Poetry is more allusive. Often poetry comes when I am not thinking about writing – I could be swimming, hiking, at a yoga class, or drifting off in thought mid conversation. I don’t think I write actual poems in these moments, but lines or notes towards a poem. Sometimes I jot them down, and they become part of a poem or poems, other times they drift into the ether. On these types of days, I remind myself of an editor who kept the following words posted on his fridge: you only fail if you stop writing.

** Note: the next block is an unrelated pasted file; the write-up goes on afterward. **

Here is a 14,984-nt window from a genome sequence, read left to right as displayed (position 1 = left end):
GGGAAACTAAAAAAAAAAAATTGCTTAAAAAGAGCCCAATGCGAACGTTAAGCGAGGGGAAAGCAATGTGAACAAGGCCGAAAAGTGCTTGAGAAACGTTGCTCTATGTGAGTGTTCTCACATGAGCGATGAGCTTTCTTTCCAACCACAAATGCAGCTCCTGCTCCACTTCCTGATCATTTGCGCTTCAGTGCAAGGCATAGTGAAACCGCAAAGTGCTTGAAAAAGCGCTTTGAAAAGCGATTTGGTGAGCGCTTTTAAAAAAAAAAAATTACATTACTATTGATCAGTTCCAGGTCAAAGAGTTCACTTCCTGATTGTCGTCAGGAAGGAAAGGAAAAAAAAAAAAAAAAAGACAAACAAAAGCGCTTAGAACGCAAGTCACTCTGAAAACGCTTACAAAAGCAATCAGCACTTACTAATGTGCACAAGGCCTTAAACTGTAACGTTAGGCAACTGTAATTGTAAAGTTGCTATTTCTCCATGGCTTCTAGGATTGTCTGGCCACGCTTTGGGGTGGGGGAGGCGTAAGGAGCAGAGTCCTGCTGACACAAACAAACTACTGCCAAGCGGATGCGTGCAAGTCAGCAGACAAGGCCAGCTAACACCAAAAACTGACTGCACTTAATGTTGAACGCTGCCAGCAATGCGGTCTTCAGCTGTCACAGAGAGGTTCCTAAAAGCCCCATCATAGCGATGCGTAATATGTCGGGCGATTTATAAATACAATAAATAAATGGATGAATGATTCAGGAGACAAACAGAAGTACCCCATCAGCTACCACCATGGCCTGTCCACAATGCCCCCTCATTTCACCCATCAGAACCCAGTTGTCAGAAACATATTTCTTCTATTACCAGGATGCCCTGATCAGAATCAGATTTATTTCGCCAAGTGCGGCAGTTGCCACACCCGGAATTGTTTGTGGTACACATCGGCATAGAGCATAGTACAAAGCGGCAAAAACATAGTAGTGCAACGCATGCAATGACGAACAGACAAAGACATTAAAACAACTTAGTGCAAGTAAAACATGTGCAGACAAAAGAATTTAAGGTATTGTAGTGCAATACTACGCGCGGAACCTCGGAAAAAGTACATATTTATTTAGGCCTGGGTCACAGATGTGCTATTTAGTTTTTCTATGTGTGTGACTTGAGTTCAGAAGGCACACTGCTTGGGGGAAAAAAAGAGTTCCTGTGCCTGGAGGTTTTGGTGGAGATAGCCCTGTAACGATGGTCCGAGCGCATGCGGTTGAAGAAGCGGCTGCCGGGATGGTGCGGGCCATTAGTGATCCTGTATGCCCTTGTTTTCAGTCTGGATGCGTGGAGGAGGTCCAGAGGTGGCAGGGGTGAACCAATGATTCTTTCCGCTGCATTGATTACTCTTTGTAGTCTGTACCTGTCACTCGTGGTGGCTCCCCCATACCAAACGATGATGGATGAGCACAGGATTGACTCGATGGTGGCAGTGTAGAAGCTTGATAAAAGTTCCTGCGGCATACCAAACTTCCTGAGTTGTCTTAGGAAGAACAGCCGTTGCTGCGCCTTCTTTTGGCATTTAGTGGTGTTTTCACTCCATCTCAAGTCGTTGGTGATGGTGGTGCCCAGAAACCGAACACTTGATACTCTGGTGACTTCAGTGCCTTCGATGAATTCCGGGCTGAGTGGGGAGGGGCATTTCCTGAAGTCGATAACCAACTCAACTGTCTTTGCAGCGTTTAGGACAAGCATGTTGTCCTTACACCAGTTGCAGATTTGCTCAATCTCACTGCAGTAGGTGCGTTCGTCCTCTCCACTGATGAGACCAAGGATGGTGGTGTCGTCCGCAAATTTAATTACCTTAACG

I’m still writing.
I’m still writing.
I’m still writing.



Shannon Webb-Campbell is a mixed-Indigenous (Mi’kmaq) settler poet, writer, and critic currently based in Montreal. Her first book, Still No Word (2015) was the inaugural recipient of Egale Canada’s Out In Print Award. She was Canadian Women in the Literary Arts Critic-in-Residence in 2014, and sits on Canadian Women in the Literary Arts board of directors. Her work has appeared in many anthologies, journals and publications across Canada including The Globe and Mail, Geist Magazine, The Malahat Review, Canadian Literature, Room, and Quill and Quire. In 2017 she facilitated a book club-style reading of The Final Report of the Truth and Reconciliation Commission of Canada at Atwater Library in Montreal; she also championed Carol Daniel’s novel Bearskin Diary for CBC Montreal’s Turtle Island Reads. I Am a Body of Land is her latest book.